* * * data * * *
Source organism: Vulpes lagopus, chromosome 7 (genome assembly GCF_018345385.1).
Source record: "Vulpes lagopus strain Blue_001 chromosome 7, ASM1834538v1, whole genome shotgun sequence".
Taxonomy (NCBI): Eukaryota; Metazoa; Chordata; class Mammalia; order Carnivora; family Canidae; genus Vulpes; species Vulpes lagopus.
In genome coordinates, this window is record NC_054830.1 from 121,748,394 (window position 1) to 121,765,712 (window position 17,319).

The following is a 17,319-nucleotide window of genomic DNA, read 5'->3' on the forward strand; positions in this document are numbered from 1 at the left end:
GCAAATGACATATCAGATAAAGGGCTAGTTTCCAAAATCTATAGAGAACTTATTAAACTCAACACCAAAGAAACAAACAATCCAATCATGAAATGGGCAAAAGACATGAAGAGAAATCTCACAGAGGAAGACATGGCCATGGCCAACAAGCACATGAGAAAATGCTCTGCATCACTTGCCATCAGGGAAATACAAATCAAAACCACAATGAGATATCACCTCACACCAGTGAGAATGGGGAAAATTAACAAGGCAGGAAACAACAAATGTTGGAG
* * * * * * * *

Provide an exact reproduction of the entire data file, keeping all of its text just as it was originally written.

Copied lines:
Source organism: Vulpes lagopus, chromosome 7 (genome assembly GCF_018345385.1).
Source record: "Vulpes lagopus strain Blue_001 chromosome 7, ASM1834538v1, whole genome shotgun sequence".
Taxonomy (NCBI): Eukaryota; Metazoa; Chordata; class Mammalia; order Carnivora; family Canidae; genus Vulpes; species Vulpes lagopus.
In genome coordinates, this window is record NC_054830.1 from 121,748,394 (window position 1) to 121,765,712 (window position 17,319).

The following is a 17,319-nucleotide window of genomic DNA, read 5'->3' on the forward strand; positions in this document are numbered from 1 at the left end:
GCAAATGACATATCAGATAAAGGGCTAGTTTCCAAAATCTATAGAGAACTTATTAAACTCAACACCAAAGAAACAAACAATCCAATCATGAAATGGGCAAAAGACATGAAGAGAAATCTCACAGAGGAAGACATGGCCATGGCCAACAAGCACATGAGAAAATGCTCTGCATCACTTGCCATCAGGGAAATACAAATCAAAACCACAATGAGATATCACCTCACACCAGTGAGAATGGGGAAAATTAACAAGGCAGGAAACAACAAATGTTGGAG